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dc.contributor.authorJayakumar, Varadharajan 14:02:48 (GMT) 14:02:48 (GMT)
dc.description.abstractPurpose: The main aim of the experiments in this thesis is to evaluate the feasibility of using signal detection theory (SDT) to determine the detectability and bias of various ocular surface pneumatic stimuli. Chapter specific purpose: Chapter 2: To determine the feasibility of using a portable carbon dioxide sensor to calibrate a pneumatic esthesiometer and then to calibrate the chemical stimuli. Chapter 3: i) To evaluate the feasibility of using signal detection theory (SDT) to measure the detectability and bias for nociceptive and non-nociceptive corneal pneumatic stimuli. ii) To compare the detection theory estimates between stimulus types. iii) To test the human corneal psychophysical data from this study against the linking hypotheses based on the non-primate physiology using the Bayesian analysis. Chapter 4: To evaluate the detectability of pneumatic corneal stimuli and response bias using multi-stimuli multi-criterion signal detection theory (MSDT) and analyze the effect of different factors on each detection theory parameter. Also, to evaluate the non-sensory/psychological participant attributes of anxiety and general decision making and determine the relationship between psychological and psychophysical parameters. Methods: Chapter 2: The chemical stimuli in ocular surface experiments, are combinations of medical air and added carbon dioxide (%CO2). These stimuli were calibrated using a portable CO2 sensor (COZIR CM-0041) and data logger, delivered for 90 seconds using the Waterloo Belmonte esthesiometer. The distances between sensor and esthesiometer tip were 0mm (to measure feasibility), 3, 5, and 10mm. In Experiment I, 100% CO2 was tested using 4 different flow rates (50,100,150 and 200 mL/min) at 3 working distances. In Experiment II, flow rates of 20-100 mL/min and concentrations of 20-100%CO2 were tested in 20 steps at 3 working distances. Chapter 3: 30 asymptomatic participants (10 in each experiment) were recruited after screening for ocular surface abnormalities using slit-lamp biomicroscopy. The pneumatic stimuli were delivered from a 5mm working distance to the center of the corneal surface using the Waterloo Belmonte esthesiometer. Initially, corneal thresholds were estimated as a baseline for the SDT experiments using the ascending method of limits, followed by the SDT experiment to estimate detectability (d’) and bias. The signal for the SDT experiment, a supra-threshold stimulus of intensity 1.5x the estimated threshold, was presented with a probability of 0.4 (i.e., 40% signal and 60% catch trials). d’ and bias were estimated for mechanical, chemical, and cold supra-threshold pneumatic stimuli in separate experiments. 100 trials were presented for participants in the mechanical and cold stimuli groups; 50 trials were presented for the chemical stimuli group. The trials were demarcated using automated auditory prompts and participants responded whether they detected the stimulus or not using a button box after each trial. An additional experiment was conducted using the cold stimulus with 60% stimulus probability on a separate study visit. The d’, criterion (c) and likelihood ratio (lnβ) were calculated for each participant from the yes/no responses. Chapter 4: Thirty-six participants were recruited using convenience sampling and grouped based on the symptoms score from the DEQ-5 questionnaire and contact lens usage. Psychological and psychophysical assessments were done sequentially. At the start of the first visit, general decision-making (DM) and trait anxiety were evaluated. DM was assessed using the Melbourne decision-making questionnaire II (MDMQ II) and trait anxiety was assessed using the trait version of the State-Trait Inventory for Cognitive and Somatic Anxiety (STICSA) questionnaire. A Waterloo Belmonte esthesiometer was used to deliver cold, mechanical, and chemical stimuli to the center of the cornea at three separate study visits. The stimulus type was assigned randomly to each visit at the start of the study. The threshold (baseline for detection theory experiment) for the assigned stimulus type was obtained using the ascending method of limits. State anxiety was assessed using the state STICSA questionnaires, which were administered before (pre-) and after (post-) corneal threshold measurements. In the cold and mechanical MSDT experiments, 100 trials (80 signal (20 each for 4 intensities) and 20 catch trials) were presented in randomized order, and participants responded with a 5-point confidence rating to each stimulus. In the chemical MSDT experiments, 50 trials (20 signal trials each for two intensities and 10 catch trials) were presented, and responses were provided using 4-point confidence ratings. Detection theory indices were obtained individually and as groups, which were then analyzed using mixed models and paired t-tests. The relationships between psychological (DM, anxiety) and psychophysical (threshold, detectability, and bias) indices were analyzed using Spearman correlations. Results: Chapter 2: The CO2 sensor correctly reported the esthesiometer extremes of 0% and 100% CO2 when placed at the esthesiometer tip. There were progressive, systematic increases in concentrations reaching/reported by the sensor with increasing flow rates and nominal concentrations, and progressive decreases in measurements with increases in working distance. Chapter 3: The average (±SE) d’ of the supra-threshold cold stimuli was 0.59 ± 0.1 units, while the average d’ of the mechanical and chemical stimuli were 1.65 ± 0.37 and 1.14 ± 0.3 units. The average (±SE) criterion for the mechanical, chemical and cold stimuli were 0.58 ± 0.097, 0.37 ± 0.13 and 0.23 ± 0.1 respectively. The Bayes factor (BF) obtained using the Bayesian ANOVA mildly favored (BF10 = 1.55) a difference between the d’ of the stimulus types, with no support for a difference in the criterion between stimulus types. Further analysis of d’ using multiple comparisons supported the linking hypotheses based on the nociception and nerve conductance. Chapter 4: SDT: da and the area under the curve (Az) were significantly different between stimulus intensities within each stimulus type (all p < 0.001) but were not different between the stimulus types. Receiver operating characteristics (ROC) curves were separable between the scaled intensities for all stimulus types, and no overlaps were observed in the z-ROC space. Bias calculated using the location of criterion (c), as expected, was significantly different between each psychophysical criterion level and between the intensities within a stimulus type (all p < 0.001). For the chemical stimulus, c varied with stimulus intensity and was affected by factors (asymptomatic/symptomatic, non-contact/contact lens wearers, and both, all interaction p < 0.01). In addition, another bias metric, lnβ, depended on stimulus intensity and psychophysical criterion for all stimulus types. Decision-making: The scores for DM components were significantly different from each other (F (3,105) = 121, p < 0.001), and the contrast analysis showed that the DM-vigilance scores were significantly different from other DM-types. Significant positive correlations were observed between procrastination, hypervigilance, and buck-passing scores (p < 0.01). The chemical detection thresholds were negatively correlated with the vigilance scores (p = 0.04), and the buck-passing scores were positively correlated with the da of mechanical threshold stimuli (p = 0.049). There were significant correlations observed between the bias and DM scores, but most of the correlations were observed only for either c1 or c4. The c4 obtained for cold threshold, 1.5x, and 2x threshold stimuli were positively correlated with the buck-passing and procrastination scores (all p < 0.05). Trait anxiety: Cognitive and somatic trait anxiety were significantly different from each other (p < 0.001) and were positively correlated (p < 0.001). A significant interaction of gender was observed in the relationship between cognitive trait anxiety and mechanical detection thresholds (p < 0.05). The d-primes were not correlated with either trait anxiety scores. The bias (c and lnβ), mostly criterion 1 or 4, were significantly correlated with the trait anxiety scores (p < 0.05). The cognitive trait anxiety scores were significantly correlated with their buck-passing, procrastination, and hypervigilance DM scores (all p < 0.05). State anxiety: The somatic component of the state anxiety significantly reduced as the study progressed (p < 0.05), but no significant change was observed in the cognitive component. The state anxiety scores from pre- and post- threshold measurements were not significantly different from each other, There were significant correlations observed between the bias (mostly criterion 1 or 4) and state anxiety scores (all p < 0.05). Conclusion: Chapter 2: CO2 concentrations in pneumatic esthesiometers can be calibrated and as expected, vary with flow rate and distance, highlighting the importance of calibration and standardization of CO2 stimuli in these instruments. Chapter 3: Our experiments were the first to show that it is feasible to use a detection theory approach to examine ocular surface sensory processing. The detectability of the cold stimuli was low compared to the noxious mechanical or chemical stimuli. The participants in this experiment chose a conservative strategy (reporting ‘no’ to trials more commonly), but this strategy might be anticipated considering that the experiment was designed with a relatively large proportion of catch trials. Based on the outcomes, there is a need for a multi-criterion multi-stimulus repeated measures experiment to analyze the d’ and bias characteristic. Chapter 4: It is feasible to use MSDT for analyzing ocular surface sensory processing and the theory provides insight into the possible bias associated with the use of pneumatic stimuli. With noxious and non-noxious pneumatic stimulation, detectability and criteria vary systematically with stimulus intensity, a result that cannot be derived using classical psychophysics.en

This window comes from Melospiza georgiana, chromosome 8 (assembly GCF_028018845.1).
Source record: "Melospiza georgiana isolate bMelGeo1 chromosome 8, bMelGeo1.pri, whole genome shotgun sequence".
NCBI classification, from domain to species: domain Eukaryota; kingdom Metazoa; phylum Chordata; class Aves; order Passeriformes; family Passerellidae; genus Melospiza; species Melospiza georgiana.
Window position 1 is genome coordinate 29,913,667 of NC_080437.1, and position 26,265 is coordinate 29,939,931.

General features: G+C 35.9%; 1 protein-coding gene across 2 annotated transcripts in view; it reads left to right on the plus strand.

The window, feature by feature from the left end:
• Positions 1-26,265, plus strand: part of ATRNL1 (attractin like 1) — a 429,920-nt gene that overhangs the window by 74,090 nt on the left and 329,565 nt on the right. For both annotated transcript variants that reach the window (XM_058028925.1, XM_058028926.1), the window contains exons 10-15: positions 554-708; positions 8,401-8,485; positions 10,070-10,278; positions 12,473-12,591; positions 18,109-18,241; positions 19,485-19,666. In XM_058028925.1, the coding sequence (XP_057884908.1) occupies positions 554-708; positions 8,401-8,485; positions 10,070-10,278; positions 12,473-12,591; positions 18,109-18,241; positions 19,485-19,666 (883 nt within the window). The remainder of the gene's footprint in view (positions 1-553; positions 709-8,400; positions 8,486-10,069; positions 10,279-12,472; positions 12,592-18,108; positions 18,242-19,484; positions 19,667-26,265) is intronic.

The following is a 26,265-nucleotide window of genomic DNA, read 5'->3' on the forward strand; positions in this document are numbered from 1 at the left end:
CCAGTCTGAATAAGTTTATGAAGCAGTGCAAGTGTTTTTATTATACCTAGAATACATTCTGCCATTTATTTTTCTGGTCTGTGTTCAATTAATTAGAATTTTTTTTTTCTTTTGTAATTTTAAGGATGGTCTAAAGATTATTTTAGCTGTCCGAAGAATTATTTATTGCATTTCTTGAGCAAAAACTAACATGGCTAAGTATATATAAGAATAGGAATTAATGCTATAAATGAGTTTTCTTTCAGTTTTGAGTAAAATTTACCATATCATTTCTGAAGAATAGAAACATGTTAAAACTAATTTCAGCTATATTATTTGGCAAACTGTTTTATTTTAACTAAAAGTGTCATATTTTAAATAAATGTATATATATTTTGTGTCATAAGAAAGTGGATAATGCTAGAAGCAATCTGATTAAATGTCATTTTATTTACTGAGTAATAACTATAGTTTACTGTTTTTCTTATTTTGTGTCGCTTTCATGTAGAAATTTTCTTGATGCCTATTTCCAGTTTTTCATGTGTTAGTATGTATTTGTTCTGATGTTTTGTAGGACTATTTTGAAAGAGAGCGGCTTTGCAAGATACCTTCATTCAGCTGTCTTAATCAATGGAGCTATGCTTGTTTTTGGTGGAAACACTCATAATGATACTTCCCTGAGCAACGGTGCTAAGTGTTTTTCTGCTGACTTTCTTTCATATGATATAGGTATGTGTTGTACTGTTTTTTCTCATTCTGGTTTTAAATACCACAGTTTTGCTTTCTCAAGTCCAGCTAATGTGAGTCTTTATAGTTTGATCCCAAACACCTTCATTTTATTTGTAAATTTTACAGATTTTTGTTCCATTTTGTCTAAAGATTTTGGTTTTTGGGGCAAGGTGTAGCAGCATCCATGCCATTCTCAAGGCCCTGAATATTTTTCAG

dc.publisherUniversity of Waterlooen
dc.subjectCorneal sensitivtiyen
dc.subjectSignal detection theoryen
dc.subjectBelmonte esthesiometeren
dc.subjectPneumatic esthesiometeren
dc.subjectOcular surfaceen
dc.titleOcular Surface Sensory Processing and Signal Detection Theoryen
dc.typeDoctoral Thesisen
dc.pendingfalse of Optometry and Vision Scienceen Scienceen of Waterlooen
uws-etd.degreeDoctor of Philosophyen
uws.contributor.advisorSimpson, Trefford
uws.contributor.affiliation1Faculty of Scienceen